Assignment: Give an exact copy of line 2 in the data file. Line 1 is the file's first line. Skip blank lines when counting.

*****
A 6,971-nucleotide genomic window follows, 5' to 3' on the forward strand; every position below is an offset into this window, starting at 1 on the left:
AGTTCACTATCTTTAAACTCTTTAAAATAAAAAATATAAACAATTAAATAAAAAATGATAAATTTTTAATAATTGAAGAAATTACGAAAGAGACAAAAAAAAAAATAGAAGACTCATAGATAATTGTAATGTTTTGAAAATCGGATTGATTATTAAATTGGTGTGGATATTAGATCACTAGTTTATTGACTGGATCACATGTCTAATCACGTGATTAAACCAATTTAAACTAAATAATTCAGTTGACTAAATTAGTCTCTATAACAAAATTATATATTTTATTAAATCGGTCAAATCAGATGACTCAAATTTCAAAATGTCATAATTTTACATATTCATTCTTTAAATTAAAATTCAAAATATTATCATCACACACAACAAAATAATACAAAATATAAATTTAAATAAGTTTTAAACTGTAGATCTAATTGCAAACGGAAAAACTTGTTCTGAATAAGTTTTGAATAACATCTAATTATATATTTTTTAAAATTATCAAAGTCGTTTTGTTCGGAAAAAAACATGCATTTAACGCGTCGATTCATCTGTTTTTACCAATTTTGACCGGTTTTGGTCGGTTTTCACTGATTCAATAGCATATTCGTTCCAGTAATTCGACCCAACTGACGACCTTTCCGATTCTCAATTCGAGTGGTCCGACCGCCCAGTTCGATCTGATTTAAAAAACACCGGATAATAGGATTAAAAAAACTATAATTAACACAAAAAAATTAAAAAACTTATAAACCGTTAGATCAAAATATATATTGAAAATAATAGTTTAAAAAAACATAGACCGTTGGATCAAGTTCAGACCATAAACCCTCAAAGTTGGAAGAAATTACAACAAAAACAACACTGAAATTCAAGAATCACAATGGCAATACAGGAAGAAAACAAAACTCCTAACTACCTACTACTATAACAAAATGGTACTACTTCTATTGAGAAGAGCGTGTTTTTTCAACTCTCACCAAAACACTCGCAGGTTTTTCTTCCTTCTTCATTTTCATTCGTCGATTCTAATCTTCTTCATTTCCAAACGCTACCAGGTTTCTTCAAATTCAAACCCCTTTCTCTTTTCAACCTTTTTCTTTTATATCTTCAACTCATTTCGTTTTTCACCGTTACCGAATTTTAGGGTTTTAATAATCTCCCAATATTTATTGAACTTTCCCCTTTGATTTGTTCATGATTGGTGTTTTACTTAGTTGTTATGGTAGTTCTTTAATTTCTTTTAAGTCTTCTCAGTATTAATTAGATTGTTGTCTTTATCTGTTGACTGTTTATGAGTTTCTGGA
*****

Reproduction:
AGTTCACTATCTTTAAACTCTTTAAAATAAAAAATATAAACAATTAAATAAAAAATGATAAATTTTTAATAATTGAAGAAATTACGAAAGAGACAAAAAAAAAAATAGAAGACTCATAGATAATTGTAATGTTTTGAAAATCGGATTGATTATTAAATTGGTGTGGATATTAGATCACTAGTTTATTGACTGGATCACATGTCTAATCACGTGATTAAACCAATTTAAACTAAATAATTCAGTTGACTAAATTAGTCTCTATAACAAAATTATATATTTTATTAAATCGGTCAAATCAGATGACTCAAATTTCAAAATGTCATAATTTTACATATTCATTCTTTAAATTAAAATTCAAAATATTATCATCACACACAACAAAATAATACAAAATATAAATTTAAATAAGTTTTAAACTGTAGATCTAATTGCAAACGGAAAAACTTGTTCTGAATAAGTTTTGAATAACATCTAATTATATATTTTTTAAAATTATCAAAGTCGTTTTGTTCGGAAAAAAACATGCATTTAACGCGTCGATTCATCTGTTTTTACCAATTTTGACCGGTTTTGGTCGGTTTTCACTGATTCAATAGCATATTCGTTCCAGTAATTCGACCCAACTGACGACCTTTCCGATTCTCAATTCGAGTGGTCCGACCGCCCAGTTCGATCTGATTTAAAAAACACCGGATAATAGGATTAAAAAAACTATAATTAACACAAAAAAATTAAAAAACTTATAAACCGTTAGATCAAAATATATATTGAAAATAATAGTTTAAAAAAACATAGACCGTTGGATCAAGTTCAGACCATAAACCCTCAAAGTTGGAAGAAATTACAACAAAAACAACACTGAAATTCAAGAATCACAATGGCAATACAGGAAGAAAACAAAACTCCTAACTACCTACTACTATAACAAAATGGTACTACTTCTATTGAGAAGAGCGTGTTTTTTCAACTCTCACCAAAACACTCGCAGGTTTTTCTTCCTTCTTCATTTTCATTCGTCGATTCTAATCTTCTTCATTTCCAAACGCTACCAGGTTTCTTCAAATTCAAACCCCTTTCTCTTTTCAACCTTTTTCTTTTATATCTTCAACTCATTTCGTTTTTCACCGTTACCGAATTTTAGGGTTTTAATAATCTCCCAATATTTATTGAACTTTCCCCTTTGATTTGTTCATGATTGGTGTTTTACTTAGTTGTTATGGTAGTTCTTTAATTTCTTTTAAGTCTTCTCAGTATTAATTAGATTGTTGTCTTTATCTGTTGACTGTTTATGAGTTTCTGGA